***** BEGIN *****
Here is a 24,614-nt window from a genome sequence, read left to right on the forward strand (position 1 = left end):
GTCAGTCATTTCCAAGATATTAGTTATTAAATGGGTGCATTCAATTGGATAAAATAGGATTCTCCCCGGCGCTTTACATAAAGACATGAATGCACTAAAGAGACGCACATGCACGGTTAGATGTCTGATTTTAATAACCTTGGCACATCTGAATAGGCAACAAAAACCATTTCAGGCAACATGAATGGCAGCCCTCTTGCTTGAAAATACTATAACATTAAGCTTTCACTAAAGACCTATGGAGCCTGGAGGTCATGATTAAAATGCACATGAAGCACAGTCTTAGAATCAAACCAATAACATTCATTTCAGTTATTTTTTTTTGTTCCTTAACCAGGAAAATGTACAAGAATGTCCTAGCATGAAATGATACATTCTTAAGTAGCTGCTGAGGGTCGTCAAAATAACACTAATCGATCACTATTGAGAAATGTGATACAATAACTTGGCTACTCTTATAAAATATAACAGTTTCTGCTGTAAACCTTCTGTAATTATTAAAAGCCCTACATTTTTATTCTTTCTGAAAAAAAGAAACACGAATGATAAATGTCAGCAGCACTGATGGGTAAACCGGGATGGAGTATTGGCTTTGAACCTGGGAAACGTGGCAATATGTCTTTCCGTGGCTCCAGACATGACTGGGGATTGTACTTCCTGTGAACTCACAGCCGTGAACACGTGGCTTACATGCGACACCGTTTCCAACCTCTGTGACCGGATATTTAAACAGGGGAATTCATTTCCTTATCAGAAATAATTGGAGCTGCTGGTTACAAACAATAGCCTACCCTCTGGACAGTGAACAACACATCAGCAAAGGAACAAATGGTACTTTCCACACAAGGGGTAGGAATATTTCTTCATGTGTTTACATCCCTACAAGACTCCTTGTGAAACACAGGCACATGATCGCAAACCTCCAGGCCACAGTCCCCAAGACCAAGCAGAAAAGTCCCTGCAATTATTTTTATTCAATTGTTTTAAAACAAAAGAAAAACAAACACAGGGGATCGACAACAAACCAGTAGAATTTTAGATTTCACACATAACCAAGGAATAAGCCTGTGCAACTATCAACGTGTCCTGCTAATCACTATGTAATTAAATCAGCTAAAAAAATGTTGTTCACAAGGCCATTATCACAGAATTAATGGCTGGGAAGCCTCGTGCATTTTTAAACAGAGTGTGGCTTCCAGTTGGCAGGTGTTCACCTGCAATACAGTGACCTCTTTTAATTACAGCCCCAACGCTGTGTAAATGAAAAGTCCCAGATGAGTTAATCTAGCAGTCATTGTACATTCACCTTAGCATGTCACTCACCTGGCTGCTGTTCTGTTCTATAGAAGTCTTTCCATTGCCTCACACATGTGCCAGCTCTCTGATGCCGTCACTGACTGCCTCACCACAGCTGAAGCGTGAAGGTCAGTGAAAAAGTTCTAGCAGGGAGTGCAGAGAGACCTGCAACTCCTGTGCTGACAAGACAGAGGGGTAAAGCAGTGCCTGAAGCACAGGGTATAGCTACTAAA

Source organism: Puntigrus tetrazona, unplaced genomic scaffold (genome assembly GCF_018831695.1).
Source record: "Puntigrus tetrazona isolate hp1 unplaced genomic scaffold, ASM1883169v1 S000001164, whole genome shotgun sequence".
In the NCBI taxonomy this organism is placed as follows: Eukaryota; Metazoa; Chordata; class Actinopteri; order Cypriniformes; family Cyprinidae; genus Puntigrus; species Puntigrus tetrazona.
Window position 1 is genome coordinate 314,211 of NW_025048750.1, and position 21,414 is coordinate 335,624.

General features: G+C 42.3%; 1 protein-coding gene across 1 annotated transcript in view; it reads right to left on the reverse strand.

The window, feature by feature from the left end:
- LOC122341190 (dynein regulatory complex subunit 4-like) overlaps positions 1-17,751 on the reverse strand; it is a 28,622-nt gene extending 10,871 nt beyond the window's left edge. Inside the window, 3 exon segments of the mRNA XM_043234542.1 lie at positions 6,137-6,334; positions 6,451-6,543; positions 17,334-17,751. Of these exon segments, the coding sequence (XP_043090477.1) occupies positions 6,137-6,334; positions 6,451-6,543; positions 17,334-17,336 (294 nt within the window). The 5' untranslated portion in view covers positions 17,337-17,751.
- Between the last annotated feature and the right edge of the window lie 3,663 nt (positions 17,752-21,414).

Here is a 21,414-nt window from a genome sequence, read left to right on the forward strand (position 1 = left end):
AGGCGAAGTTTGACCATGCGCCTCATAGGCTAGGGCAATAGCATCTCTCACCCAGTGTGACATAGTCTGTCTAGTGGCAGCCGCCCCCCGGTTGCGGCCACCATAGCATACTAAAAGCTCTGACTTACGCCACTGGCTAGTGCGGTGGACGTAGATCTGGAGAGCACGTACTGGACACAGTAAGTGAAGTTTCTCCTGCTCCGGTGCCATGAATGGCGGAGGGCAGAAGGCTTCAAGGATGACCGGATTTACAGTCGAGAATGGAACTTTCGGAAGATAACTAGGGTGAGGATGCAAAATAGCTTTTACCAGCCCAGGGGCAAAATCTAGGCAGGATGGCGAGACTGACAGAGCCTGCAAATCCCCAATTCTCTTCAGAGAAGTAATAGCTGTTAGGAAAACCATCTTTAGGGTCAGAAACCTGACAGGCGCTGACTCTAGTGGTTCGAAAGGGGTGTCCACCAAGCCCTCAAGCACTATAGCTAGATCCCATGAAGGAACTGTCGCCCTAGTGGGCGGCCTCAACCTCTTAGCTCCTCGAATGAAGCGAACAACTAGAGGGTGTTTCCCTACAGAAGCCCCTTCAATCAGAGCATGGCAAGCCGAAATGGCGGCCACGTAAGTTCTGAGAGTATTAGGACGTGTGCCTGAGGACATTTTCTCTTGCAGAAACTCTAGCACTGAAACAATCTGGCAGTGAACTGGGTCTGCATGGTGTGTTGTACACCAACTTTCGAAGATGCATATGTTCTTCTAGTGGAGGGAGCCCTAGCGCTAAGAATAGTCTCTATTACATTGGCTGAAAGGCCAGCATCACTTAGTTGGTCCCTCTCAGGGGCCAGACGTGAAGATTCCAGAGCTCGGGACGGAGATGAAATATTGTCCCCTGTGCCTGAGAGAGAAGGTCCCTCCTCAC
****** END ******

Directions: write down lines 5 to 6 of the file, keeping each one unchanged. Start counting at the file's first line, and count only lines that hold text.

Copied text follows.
In the NCBI taxonomy this organism is placed as follows: Eukaryota; Metazoa; Chordata; class Actinopteri; order Cypriniformes; family Cyprinidae; genus Puntigrus; species Puntigrus tetrazona.
Window position 1 is genome coordinate 314,211 of NW_025048750.1, and position 21,414 is coordinate 335,624.